Becker agreed with Gillmor and expanded on the idea.
“The role of a mayor is basically we are a single vote. Just like the council member is one single vote,” said Becker. “It is a ceremonial role. They run the meetings just like how the Planning Commissioners run. So, the role of mayor is a ceremonial role and a leader of the City.”
Neither candidate was asked how they would work with the 49ers moving forward, though they were asked about PAC spending within the election.
“Well, it’s their constitutional right to do what they want. Until the United States Supreme Court overturns Citizens United, there’s nothing we can do,” said Becker. “At the same time, my opponent, and a current council member brought the stadium to the City of Santa Clara. We have never seen anything from any PACs or anything until her developers helped her, as well as the 49ers who spent $5 million in 2010 on Measure J. Remember, the mess was brought here. I didn’t bring it.”
“I think it’s up to the residents to see what’s going on,” said Gillmor. “For instance, the majority of the council agreed on a settlement agreement at the end of August. Two days later, the 49ers opened the PAC and put in hundreds of thousands of dollars to support candidates for office, including my opponent. So, I’m just saying that the residents are the people that need to turn down and really open your eyes and see what’s going.”
Other Discussion Items
Other questions appeared to be staged by members of the audience.
One question asked about workshops for lesbian, gay, bisexual and transgender youth at local libraries and whether or not parent consent should be required. Becker, who is openly gay, agreed that parent consent was necessary and encouraged parents to bring their kids to learn about the LGBTQ+ community. Gillmor was ready with a story about how she stood up for library staff against a parent angry about a pride display in the library.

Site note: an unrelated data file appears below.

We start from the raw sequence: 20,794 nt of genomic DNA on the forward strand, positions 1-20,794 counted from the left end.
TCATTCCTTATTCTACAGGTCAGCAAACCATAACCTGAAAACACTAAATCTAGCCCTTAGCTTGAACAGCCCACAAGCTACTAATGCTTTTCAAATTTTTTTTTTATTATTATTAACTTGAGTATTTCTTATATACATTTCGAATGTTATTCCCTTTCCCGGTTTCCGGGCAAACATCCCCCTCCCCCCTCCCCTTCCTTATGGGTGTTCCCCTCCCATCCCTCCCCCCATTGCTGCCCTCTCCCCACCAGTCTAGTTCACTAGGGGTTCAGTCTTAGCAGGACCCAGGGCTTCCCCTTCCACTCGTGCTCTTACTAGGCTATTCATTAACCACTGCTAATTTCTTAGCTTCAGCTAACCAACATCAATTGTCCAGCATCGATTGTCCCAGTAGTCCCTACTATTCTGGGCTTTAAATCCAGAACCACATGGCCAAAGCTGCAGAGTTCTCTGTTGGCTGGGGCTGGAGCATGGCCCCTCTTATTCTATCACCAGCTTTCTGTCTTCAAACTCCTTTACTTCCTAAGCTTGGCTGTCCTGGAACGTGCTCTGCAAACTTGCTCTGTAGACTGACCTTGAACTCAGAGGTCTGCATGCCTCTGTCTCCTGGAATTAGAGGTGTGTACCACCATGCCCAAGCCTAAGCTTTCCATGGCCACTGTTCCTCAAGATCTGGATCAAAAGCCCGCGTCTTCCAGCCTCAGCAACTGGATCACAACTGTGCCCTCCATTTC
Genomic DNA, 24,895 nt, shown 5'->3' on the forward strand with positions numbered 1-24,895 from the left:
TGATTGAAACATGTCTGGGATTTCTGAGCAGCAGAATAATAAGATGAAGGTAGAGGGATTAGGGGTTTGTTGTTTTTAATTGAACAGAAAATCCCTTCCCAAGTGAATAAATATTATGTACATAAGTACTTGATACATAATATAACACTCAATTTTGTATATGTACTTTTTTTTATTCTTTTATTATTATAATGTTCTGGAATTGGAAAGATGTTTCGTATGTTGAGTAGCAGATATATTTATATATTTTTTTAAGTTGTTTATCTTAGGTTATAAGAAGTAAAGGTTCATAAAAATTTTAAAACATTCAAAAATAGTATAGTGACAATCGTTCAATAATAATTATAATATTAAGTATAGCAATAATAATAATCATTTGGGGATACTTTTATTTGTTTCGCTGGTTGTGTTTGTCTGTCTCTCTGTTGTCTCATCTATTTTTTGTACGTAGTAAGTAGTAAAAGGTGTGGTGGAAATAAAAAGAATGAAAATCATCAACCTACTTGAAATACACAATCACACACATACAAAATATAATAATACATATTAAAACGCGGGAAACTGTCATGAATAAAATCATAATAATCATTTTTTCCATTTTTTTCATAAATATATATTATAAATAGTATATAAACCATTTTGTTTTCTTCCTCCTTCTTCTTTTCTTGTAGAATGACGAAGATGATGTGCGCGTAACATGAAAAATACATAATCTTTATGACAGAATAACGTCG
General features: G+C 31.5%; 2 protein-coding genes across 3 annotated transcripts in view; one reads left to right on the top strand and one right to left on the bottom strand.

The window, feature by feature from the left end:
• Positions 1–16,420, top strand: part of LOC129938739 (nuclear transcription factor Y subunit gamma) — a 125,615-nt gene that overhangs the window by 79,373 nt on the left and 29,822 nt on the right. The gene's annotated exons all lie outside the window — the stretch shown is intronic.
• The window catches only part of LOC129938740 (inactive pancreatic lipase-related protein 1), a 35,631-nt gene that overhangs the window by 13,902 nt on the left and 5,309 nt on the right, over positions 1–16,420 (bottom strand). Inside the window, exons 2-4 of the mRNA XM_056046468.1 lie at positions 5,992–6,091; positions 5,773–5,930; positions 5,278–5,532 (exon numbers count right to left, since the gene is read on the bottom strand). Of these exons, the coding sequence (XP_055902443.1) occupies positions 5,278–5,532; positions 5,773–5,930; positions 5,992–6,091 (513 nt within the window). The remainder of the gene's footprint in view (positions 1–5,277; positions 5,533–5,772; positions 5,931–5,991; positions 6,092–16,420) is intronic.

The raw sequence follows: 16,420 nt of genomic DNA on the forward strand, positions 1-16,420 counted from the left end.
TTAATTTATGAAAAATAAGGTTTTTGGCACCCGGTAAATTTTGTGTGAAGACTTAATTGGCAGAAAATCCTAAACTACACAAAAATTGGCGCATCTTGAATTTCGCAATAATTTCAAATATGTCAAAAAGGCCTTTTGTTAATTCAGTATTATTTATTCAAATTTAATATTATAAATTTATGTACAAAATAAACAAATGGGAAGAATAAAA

Another question asked about the Diversity, Equity and Inclusion Task Force. Gillmor said she was proud to co-found the task force as the Black Lives Matter movement grew. Becker credited his opponent for founding the task force and said he’d like to see the task force grow and include more members of the community.
The moderator attempted to add levity to the forum several times, with quick questions that would ease the tension in the room.
When asked where would you take a friend if they had one day in Santa Clara, Becker said, “I’d say that the biggest one would be Great America. We got to use it while we still have it. That has been an icon for our community for decades and it’s been an icon from my childhood as well. I think that’s our biggest asset, as well as our beautiful city streets.”
“First of all, I would take them to our parks, and then I’m going to take them to all the wonderful eating places we have in the City and we would just eat our way across Santa Clara,” said Gillmor.
As for favorite food, Gillmor said “Linguica sandwiches at the Art & Wine Festival. I love them.”
“I have Italian German, Portuguese, and Hawaiian blood in me. I love Italian food and I think my waistline proves that,” said Becker.